State releases new report on Legionnaires' outbreak in Flint - WNEM TV 5

State releases new report on Legionnaires' outbreak in Flint

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Source: CNN Source: CNN

Since the water crisis began the search for the source of a Legionnaires’ disease outbreak centered around the Flint water system.

A new report narrows down the only common link among the cases of the disease to one single source.

A review of Legionnaires’ cases in Genesee County by the Michigan Department of Health and Human Services found the only common source for the outbreak was a health facility exposure at the McLaren Flint hospital.

The state said Flint’s water crisis, in all likelihood, was not the cause of the outbreak that killed 12 people between 2014 and 2015.

The state said it compiled data to track where the illness was coming from before and after the water switch in Flint. They said leading up to the outbreaks, the rate of Legionnaires’ cases had increased substantially nationwide by 286 percent from 2000 to 2014.

Officials said there was only one common source of Legionnaires’, and that was the McLaren Flint hospital.

The state said 65 percent of Legionnaires’ patients had hospital building exposure and of that number, 94 percent were at McLaren Flint.

There were 32 cases who did not have exposure at McLaren Flint, but only nine of them lived on Flint water.

The state said the number of cases was actually higher for people not living on Flint’s water system.

The report comes as the head of Michigan’s health department and the state’s chief medical officer are facing trial on charges relating to a Legionnaires’ related death in Flint.

McLaren released the following statement in regards to the state's report:

We find the timing of the state’s release today to be an interesting coincidence as the first phase of the criminal proceedings against MDHHS leadership winds down. Initial review of the report reveals no new information regarding our community’s epidemic of Legionnaires’ disease in 2014 and 2015, but reflects the state’s normal pattern of attempting to shift liability away from those criminally charged.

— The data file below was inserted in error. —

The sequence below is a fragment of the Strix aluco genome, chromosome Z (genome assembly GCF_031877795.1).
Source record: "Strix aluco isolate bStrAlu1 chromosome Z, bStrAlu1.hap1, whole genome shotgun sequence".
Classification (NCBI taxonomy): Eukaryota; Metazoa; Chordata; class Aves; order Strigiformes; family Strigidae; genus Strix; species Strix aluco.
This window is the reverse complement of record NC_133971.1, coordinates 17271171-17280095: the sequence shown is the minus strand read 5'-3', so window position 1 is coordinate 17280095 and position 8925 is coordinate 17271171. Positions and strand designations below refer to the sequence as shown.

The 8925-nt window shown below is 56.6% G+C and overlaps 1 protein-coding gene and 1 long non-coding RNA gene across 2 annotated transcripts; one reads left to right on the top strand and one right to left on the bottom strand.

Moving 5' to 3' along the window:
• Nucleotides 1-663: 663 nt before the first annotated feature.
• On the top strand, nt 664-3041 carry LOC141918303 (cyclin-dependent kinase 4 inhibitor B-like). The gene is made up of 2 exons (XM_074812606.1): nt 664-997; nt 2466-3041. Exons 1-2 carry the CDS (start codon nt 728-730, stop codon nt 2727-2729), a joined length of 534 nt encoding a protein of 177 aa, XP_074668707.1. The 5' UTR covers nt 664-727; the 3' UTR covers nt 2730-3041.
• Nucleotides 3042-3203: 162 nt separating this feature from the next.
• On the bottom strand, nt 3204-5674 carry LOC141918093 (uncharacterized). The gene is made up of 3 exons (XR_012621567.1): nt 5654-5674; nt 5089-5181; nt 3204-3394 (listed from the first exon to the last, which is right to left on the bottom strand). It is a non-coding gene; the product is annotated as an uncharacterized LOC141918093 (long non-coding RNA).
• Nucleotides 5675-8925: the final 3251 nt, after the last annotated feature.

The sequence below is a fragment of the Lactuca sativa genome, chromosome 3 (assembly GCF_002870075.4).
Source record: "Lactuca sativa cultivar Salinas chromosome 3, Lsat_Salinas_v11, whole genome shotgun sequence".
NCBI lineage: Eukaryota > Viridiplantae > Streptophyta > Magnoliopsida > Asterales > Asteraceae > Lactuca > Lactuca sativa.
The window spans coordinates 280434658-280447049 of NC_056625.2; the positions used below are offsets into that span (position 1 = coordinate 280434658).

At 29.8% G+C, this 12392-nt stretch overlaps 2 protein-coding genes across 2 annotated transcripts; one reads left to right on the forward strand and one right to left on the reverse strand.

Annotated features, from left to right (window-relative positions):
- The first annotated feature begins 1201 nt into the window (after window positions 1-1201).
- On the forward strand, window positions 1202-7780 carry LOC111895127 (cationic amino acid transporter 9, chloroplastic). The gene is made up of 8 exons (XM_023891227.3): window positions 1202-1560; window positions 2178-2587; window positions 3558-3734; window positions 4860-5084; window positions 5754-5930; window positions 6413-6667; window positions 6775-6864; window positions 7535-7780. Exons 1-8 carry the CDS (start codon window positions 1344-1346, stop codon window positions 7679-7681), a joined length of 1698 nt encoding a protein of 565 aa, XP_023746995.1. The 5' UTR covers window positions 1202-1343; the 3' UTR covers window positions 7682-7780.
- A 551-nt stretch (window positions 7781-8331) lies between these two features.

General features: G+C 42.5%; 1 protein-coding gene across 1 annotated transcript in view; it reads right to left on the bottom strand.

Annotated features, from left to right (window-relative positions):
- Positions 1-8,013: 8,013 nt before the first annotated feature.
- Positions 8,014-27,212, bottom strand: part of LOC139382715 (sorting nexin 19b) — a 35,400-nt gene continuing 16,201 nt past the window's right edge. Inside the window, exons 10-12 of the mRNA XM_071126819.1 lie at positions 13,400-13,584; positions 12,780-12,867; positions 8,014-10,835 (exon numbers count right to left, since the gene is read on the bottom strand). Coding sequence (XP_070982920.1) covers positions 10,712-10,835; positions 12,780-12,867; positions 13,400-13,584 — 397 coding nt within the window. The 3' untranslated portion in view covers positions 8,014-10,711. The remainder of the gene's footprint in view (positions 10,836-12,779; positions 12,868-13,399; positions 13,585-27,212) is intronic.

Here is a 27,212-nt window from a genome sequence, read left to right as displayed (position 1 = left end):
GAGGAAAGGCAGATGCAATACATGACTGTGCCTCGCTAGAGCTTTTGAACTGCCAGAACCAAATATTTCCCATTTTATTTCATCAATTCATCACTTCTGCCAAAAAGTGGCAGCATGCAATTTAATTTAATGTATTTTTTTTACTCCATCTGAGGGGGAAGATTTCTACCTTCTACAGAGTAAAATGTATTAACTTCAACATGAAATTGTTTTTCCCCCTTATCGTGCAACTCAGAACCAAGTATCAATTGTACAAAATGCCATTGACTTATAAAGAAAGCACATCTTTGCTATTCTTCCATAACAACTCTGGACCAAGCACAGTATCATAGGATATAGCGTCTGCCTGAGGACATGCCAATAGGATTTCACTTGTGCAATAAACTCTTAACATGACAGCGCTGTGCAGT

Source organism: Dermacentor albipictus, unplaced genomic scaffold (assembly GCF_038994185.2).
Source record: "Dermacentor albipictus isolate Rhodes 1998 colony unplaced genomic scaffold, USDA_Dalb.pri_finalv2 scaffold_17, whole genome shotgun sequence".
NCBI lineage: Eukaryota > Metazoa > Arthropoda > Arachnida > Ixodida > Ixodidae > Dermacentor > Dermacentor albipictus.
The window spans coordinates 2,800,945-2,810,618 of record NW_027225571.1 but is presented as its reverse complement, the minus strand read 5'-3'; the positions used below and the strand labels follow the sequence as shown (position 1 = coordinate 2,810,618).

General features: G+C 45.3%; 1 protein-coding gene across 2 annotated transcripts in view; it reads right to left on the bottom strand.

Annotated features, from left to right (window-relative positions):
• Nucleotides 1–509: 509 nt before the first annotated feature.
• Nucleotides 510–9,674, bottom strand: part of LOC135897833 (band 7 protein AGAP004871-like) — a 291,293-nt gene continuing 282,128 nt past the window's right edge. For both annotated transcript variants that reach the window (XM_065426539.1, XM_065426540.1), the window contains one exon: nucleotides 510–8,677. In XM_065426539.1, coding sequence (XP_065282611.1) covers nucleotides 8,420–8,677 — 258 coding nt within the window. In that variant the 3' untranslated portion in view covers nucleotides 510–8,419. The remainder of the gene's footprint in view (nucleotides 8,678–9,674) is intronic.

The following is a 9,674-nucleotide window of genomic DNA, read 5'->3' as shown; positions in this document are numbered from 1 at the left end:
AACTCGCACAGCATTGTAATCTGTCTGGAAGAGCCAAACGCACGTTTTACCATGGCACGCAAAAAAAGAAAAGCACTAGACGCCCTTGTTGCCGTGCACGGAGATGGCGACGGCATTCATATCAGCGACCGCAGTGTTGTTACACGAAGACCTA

The state’s conclusions continue to be premised on a flawed methodology that:

  • fails to account for the significant number of Legionnaires’ Disease cases that had no affiliation with our hospital;
  • fails to account for potential exposure to legionella outside of the home or hospital setting – a myopic focus that distorts the analysis and deflects attention away from the municipal water system;
  • ignores the growing consensus among scientific researchers that the switch to the Flint River in April 2014 was the root cause and trigger of the dramatic increase in Legionnaires’ disease diagnoses in Genesee County in 2014 and 2015 – a conclusion that is reflected in peer-reviewed articles published in respected scientific journals.

Angela Minicuci, communications director for the MDHHS, said the report does account for exposures outside of the home. She issued the following statement in regards to McLaren's statement:

As I indicated, the Chart Book does indeed account for exposures outside of the home. Further, it’s unfortunate that this hospital system continues to ignore crucial details regarding the outbreak in Genesee County directly linked to their facility. Our report was released when it was completed. Due to difficulties caused by the Protective Order that McLaren Flint requested,subsequent data sharing issues, as well as new information that was gathered regarding the 2014 and 2015 cases, this review was not completed sooner.

The facts are very clear in this comprehensive analysis of the cases and do account for other sources that were identified during the case investigations. The fact remains that the only common source that has been identified that explains the majority of the increase in cases is McLaren Flint Hospital. Rather than shifting liability or even accusing McLaren Flint, we followed the evidence and remain committed to providing thoroughly vetted and accurate information on this issue.

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